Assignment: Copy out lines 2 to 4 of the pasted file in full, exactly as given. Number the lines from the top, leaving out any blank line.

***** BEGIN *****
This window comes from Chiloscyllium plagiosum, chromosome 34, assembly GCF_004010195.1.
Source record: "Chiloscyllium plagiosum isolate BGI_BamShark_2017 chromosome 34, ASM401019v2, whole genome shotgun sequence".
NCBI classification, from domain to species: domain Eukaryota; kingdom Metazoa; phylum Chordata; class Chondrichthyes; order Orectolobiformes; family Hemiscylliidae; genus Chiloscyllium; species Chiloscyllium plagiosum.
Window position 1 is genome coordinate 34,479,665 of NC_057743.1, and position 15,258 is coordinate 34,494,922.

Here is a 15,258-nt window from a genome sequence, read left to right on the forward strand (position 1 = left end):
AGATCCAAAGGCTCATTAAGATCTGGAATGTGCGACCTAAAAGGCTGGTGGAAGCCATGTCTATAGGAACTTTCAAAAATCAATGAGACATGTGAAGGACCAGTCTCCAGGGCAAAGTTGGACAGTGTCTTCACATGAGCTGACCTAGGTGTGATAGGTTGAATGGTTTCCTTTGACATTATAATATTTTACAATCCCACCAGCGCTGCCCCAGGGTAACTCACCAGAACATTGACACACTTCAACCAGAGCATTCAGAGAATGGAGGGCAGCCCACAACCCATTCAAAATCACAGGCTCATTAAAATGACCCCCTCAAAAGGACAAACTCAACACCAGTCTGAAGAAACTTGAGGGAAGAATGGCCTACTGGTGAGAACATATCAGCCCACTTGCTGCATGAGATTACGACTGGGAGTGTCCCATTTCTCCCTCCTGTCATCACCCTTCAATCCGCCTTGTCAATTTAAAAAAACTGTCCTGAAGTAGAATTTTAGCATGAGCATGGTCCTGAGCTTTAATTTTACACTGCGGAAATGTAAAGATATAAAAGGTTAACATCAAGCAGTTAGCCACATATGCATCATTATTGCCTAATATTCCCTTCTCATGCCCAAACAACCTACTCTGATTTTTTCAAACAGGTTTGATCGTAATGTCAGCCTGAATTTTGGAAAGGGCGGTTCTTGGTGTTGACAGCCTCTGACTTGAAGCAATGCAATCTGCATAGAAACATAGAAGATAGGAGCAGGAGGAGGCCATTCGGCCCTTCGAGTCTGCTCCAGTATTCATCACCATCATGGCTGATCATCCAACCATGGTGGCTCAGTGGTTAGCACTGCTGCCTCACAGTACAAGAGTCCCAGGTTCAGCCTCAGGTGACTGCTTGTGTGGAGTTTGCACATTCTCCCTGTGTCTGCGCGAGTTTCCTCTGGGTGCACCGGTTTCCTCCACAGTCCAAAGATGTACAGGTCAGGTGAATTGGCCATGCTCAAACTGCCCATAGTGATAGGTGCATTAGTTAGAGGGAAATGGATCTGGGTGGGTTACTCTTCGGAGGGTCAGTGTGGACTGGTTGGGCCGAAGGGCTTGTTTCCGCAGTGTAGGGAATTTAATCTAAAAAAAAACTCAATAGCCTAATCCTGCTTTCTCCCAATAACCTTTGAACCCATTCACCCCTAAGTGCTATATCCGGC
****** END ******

Source record: "Chiloscyllium plagiosum isolate BGI_BamShark_2017 chromosome 34, ASM401019v2, whole genome shotgun sequence".
NCBI classification, from domain to species: domain Eukaryota; kingdom Metazoa; phylum Chordata; class Chondrichthyes; order Orectolobiformes; family Hemiscylliidae; genus Chiloscyllium; species Chiloscyllium plagiosum.
Window position 1 is genome coordinate 34,479,665 of NC_057743.1, and position 15,258 is coordinate 34,494,922.